One of the most dramatic signs of our time is the presence of people on the move. There are more internally displaced people or refugees in the world now than since the end of the Second World War. Perhaps nowhere is this more evident than the plight of the Syrian refugees, and the war which has displaced 12 million people – half the Syrian population – and killed between a quarter million and a half million people in five years of a fratricidal war.
The Second Vatican Council reminds us of “the duty of scrutinizing the signs of the times and of interpreting them in the light of the Gospel” (GS, §4). Signs of the time are those signs that characterize a particular time of history, and we need only to open our eyes to see them: poverty and inequality, violence and war, global warming and droughts, racism and religious intolerance, migrants and refugees.
These are the signs of the time, the root causes of the pain and suffering in the world, the cry of the earth and the cry of the poor. Ignacio Ellacuria, the martyred Jesuit from El Salvador, identified the sign of our time as “the crucified peoples” of the world. Those who unmask the dominant violence of the world, those who bear the sins for which others are responsible: systemic injustice, institutional violence, global inequality, racism and xenophobia.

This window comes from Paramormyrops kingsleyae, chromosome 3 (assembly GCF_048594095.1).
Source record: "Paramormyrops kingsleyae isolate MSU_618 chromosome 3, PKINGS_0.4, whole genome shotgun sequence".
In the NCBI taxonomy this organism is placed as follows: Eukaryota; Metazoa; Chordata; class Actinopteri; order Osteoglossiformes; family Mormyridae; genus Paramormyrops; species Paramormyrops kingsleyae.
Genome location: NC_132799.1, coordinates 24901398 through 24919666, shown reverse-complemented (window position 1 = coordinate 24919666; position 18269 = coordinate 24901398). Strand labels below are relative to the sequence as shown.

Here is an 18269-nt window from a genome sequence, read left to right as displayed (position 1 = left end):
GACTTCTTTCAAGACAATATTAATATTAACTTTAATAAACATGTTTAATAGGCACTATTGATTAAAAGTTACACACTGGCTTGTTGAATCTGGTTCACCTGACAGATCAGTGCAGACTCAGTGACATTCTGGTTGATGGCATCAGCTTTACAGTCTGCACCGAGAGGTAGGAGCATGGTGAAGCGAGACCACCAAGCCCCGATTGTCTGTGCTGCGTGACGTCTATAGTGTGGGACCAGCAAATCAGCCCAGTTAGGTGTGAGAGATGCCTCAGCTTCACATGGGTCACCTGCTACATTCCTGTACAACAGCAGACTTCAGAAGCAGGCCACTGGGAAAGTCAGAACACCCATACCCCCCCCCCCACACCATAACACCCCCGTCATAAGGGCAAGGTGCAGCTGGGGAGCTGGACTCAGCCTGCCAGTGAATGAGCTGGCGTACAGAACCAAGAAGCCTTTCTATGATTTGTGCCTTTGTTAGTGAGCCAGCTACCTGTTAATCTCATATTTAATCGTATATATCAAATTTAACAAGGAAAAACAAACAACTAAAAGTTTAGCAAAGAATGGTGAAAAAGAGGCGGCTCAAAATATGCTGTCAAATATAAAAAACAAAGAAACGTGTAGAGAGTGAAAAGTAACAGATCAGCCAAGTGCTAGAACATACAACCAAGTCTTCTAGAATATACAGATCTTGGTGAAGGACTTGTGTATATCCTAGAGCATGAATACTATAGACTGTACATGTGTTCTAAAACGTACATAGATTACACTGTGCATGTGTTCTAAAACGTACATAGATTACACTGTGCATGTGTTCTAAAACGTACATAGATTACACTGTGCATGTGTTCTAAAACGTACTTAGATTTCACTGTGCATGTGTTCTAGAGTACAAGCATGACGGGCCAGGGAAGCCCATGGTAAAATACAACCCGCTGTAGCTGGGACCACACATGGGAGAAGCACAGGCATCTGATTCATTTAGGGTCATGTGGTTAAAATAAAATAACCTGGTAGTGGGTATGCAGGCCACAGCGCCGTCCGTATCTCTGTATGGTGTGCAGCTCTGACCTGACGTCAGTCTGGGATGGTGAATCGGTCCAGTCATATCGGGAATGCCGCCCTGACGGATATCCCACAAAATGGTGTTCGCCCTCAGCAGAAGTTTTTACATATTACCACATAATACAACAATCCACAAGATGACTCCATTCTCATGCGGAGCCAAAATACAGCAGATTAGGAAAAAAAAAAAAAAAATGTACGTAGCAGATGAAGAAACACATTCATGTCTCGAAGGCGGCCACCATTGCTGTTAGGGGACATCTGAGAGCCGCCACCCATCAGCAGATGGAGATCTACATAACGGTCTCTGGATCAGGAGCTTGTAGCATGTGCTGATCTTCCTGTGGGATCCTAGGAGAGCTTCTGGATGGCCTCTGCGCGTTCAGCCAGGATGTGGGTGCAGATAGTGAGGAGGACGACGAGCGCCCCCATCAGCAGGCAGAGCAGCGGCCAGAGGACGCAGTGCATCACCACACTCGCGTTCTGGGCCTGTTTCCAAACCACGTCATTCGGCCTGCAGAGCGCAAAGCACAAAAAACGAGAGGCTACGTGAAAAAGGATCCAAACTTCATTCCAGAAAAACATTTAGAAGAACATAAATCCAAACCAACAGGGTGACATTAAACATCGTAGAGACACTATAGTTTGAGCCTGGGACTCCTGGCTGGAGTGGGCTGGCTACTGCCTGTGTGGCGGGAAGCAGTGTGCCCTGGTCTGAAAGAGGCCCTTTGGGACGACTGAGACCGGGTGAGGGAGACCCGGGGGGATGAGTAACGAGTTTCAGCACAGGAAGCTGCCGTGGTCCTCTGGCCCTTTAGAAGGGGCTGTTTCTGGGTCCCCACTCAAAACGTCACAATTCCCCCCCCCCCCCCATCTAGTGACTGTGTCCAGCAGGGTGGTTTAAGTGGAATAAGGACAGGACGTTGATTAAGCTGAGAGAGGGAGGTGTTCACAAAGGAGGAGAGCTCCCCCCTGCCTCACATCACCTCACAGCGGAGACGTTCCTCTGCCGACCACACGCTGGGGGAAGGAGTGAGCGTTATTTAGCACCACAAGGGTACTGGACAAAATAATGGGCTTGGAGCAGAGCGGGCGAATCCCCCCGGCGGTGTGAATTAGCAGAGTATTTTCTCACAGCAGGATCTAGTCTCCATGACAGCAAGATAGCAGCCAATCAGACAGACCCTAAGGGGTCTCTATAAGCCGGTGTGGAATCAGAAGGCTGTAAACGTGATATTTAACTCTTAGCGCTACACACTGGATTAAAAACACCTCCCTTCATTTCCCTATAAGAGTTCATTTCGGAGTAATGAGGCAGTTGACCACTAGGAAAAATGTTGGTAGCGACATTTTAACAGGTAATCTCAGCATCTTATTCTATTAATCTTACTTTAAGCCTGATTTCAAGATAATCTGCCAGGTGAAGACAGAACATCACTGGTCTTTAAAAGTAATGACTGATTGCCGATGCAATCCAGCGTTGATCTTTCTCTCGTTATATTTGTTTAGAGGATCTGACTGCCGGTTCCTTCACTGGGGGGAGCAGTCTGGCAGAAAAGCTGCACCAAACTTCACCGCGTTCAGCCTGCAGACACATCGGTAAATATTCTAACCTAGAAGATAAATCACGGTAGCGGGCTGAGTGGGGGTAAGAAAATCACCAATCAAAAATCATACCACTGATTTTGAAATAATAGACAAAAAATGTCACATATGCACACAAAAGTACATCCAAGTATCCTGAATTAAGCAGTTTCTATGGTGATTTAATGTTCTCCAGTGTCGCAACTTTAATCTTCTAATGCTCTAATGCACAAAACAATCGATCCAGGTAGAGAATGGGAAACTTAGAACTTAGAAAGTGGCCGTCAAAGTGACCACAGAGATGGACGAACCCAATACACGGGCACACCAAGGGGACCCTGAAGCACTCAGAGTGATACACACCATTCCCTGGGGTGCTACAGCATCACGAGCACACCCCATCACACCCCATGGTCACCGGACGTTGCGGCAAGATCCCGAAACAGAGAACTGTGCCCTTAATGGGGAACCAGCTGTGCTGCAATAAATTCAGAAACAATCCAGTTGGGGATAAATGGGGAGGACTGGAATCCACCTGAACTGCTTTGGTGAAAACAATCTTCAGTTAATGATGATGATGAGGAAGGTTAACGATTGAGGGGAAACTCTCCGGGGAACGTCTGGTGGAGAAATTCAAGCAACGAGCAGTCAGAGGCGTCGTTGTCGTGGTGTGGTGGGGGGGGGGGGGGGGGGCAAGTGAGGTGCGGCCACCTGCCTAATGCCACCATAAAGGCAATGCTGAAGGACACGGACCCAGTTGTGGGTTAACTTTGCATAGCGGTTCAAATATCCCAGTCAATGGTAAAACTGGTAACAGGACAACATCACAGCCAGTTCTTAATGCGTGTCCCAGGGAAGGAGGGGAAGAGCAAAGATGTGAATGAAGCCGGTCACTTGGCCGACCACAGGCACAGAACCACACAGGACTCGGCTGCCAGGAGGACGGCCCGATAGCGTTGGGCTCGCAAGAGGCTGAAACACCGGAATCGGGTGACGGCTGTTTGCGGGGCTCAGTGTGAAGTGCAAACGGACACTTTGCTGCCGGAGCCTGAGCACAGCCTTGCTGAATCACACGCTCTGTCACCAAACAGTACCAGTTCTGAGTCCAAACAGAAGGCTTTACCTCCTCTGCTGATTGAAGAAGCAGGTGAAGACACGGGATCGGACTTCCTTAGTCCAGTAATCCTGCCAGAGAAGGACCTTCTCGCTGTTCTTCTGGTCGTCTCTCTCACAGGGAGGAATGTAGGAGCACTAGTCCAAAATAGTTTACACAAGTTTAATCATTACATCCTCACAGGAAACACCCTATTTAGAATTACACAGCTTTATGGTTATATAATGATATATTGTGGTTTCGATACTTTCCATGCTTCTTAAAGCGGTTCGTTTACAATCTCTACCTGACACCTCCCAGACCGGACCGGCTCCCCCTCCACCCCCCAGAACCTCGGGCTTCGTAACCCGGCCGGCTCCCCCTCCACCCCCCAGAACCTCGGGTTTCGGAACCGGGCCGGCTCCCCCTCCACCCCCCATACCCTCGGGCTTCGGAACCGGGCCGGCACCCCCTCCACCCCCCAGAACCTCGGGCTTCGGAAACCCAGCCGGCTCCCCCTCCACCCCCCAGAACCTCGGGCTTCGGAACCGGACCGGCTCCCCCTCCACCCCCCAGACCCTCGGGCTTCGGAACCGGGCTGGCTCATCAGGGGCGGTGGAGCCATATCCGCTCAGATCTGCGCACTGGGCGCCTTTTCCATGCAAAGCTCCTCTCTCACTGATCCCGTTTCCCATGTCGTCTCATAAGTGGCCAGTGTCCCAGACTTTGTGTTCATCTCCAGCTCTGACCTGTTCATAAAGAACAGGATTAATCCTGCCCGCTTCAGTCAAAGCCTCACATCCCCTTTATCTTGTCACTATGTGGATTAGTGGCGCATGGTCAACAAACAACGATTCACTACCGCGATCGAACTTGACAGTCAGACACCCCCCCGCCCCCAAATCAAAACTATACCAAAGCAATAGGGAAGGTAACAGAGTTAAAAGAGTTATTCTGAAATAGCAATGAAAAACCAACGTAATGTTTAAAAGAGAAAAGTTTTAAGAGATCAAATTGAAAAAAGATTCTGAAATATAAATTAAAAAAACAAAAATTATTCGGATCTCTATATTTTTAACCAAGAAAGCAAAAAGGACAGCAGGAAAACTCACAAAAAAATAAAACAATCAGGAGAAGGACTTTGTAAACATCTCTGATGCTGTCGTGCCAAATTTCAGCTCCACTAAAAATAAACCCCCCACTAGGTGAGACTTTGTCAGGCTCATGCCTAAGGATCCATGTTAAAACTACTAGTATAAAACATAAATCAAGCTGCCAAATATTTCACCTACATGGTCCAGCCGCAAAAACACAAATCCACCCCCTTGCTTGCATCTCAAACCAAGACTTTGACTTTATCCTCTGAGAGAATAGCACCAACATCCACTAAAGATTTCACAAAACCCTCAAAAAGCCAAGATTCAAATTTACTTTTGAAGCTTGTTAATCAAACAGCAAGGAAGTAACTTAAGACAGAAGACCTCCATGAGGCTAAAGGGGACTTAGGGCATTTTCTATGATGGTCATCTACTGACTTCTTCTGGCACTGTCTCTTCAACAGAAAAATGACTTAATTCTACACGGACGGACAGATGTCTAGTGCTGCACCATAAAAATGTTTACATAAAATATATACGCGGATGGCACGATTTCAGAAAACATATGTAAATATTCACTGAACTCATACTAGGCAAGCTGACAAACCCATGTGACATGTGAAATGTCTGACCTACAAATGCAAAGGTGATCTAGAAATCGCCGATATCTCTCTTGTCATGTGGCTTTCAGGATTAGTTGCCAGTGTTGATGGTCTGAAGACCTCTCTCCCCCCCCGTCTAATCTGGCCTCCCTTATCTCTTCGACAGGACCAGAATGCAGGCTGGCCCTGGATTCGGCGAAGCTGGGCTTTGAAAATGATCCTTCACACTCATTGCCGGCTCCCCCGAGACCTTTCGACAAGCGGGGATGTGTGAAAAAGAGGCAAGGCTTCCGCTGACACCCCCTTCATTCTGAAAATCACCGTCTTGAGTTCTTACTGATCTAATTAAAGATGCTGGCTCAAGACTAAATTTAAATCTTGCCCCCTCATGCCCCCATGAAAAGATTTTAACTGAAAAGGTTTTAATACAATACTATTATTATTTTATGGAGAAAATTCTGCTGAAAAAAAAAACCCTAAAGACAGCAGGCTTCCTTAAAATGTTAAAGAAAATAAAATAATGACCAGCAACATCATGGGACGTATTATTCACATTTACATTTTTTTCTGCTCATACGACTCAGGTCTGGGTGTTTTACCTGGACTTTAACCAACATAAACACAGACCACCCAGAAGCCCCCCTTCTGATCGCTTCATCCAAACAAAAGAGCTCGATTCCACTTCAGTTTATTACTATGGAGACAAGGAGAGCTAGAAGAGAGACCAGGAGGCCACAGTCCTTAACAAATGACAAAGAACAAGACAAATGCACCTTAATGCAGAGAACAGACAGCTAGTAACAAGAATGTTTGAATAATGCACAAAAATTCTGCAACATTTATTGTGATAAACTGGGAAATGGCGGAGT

Nor can we ignore the U.S. role in wars, military interventions, sanctions, and trillions of dollars that have devastated the people of Iraq for decades, and laid the foundation for a fratricidal war in Syria. The great Jewish prophet, Abraham Joshua Heschel, reminded us: “Some are guilty, all are responsible.” If guilty, then we must confess our guilt and refrain from doing further harm.
At the recent gathering of Pax Christi International and the Pontifical Council for Justice and Peace in Rome, participants from around the world – many of them who bore in their flesh the wounds of war, and all who bore in their hearts the passion for peace – rejected just war and endorsed instead “a new framework that is consistent with Gospel nonviolence.” The final statement of the participants read:
“Clearly, the Word of God, the witness of Jesus, should never be used to justify violence, injustice or war. We confess that the people of God have betrayed this central message of the Gospel many times, participating in wars, persecution, oppression, exploitation and discrimination.”
Some are guilty, but all are responsible, all of us can do something to minimize the violence and to lay the foundation for a more just and sustainable peace. Signs of the time are not only the grave evils that characterize our age, they are also signs of God’s presence and compassion in the world, an invitation to mercy, a call to justice, and the urgent demand to forge an enduring peace and sustainable future: for the poor, for the planet and for generations to come.
From the very beginning of his ministry, Pope Francis has reminded us in word and deed that the heart of the Gospel is mercy, a mercy rooted in compassion but also in justice. For every sign of the time that characterizes our age, there is also a sign of God’s mercy, compassion, and justice.